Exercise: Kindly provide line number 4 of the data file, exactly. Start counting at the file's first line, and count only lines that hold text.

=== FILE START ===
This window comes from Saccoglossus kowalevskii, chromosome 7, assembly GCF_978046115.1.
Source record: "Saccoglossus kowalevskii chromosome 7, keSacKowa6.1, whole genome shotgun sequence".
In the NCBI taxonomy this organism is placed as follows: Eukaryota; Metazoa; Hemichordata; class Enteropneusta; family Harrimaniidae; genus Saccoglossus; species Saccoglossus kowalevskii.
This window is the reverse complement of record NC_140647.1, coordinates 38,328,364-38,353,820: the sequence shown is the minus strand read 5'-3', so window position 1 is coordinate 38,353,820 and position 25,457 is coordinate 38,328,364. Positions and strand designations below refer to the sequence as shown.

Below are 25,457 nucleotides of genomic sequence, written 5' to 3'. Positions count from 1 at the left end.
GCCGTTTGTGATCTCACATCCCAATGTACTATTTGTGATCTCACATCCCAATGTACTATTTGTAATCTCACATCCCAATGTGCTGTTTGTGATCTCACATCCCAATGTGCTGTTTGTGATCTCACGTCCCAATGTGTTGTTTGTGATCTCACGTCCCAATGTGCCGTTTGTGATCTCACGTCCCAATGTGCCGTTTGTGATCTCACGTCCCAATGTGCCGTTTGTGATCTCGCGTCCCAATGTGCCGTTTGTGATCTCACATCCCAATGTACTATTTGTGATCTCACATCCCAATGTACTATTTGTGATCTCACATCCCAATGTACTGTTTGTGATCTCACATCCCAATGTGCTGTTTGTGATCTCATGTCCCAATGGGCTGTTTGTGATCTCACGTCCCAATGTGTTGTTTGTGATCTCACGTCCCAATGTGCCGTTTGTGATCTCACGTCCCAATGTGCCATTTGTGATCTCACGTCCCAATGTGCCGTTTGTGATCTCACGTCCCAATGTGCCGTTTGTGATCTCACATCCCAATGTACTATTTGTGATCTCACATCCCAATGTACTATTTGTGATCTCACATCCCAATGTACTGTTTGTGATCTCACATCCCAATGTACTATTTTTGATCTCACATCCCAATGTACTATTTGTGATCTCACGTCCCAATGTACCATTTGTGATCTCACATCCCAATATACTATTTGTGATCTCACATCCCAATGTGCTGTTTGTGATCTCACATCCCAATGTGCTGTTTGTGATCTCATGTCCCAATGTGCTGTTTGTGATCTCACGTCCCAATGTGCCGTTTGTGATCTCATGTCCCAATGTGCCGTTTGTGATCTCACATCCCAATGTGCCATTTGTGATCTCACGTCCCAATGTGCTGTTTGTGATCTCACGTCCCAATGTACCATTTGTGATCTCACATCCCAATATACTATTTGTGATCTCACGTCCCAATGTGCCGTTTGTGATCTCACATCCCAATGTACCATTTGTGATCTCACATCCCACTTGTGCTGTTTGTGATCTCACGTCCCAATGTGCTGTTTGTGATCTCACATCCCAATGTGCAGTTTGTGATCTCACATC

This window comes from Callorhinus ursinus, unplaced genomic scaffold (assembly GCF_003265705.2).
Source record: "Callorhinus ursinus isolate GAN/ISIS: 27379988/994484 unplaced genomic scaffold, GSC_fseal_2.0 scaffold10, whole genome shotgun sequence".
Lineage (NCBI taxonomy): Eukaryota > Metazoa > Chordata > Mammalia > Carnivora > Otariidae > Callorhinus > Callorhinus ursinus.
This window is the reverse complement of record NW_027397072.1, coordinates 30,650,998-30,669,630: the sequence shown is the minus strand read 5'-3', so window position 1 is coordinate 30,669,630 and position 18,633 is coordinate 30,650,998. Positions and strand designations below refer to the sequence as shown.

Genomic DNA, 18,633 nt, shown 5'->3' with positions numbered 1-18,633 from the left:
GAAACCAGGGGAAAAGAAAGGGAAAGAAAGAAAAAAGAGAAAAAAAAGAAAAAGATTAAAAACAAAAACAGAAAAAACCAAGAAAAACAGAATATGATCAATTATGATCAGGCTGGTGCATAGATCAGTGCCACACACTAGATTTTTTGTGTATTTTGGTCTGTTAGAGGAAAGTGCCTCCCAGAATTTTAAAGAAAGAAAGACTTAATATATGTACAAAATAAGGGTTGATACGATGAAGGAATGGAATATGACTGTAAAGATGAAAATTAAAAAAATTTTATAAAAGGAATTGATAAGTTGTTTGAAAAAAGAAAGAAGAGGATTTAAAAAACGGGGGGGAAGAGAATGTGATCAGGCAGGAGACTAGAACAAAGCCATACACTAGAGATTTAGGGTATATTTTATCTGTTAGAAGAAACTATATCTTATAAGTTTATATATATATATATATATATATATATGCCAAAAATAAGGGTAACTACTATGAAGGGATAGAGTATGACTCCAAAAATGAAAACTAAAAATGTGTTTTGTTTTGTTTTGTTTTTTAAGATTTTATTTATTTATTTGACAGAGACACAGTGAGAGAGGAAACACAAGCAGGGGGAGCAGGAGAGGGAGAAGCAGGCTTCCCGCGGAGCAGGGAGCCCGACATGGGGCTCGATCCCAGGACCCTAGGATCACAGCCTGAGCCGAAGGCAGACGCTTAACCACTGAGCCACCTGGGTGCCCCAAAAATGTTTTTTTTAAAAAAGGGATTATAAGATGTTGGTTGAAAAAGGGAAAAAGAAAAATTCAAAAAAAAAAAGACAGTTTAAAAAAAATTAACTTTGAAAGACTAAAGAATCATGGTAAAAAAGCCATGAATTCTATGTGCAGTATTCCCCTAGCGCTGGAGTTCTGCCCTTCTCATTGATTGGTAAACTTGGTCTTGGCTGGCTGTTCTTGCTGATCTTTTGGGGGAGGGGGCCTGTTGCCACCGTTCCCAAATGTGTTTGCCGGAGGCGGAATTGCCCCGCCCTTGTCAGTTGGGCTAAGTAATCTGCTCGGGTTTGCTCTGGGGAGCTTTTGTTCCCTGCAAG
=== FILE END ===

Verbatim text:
This window is the reverse complement of record NC_140647.1, coordinates 38,328,364-38,353,820: the sequence shown is the minus strand read 5'-3', so window position 1 is coordinate 38,353,820 and position 25,457 is coordinate 38,328,364. Positions and strand designations below refer to the sequence as shown.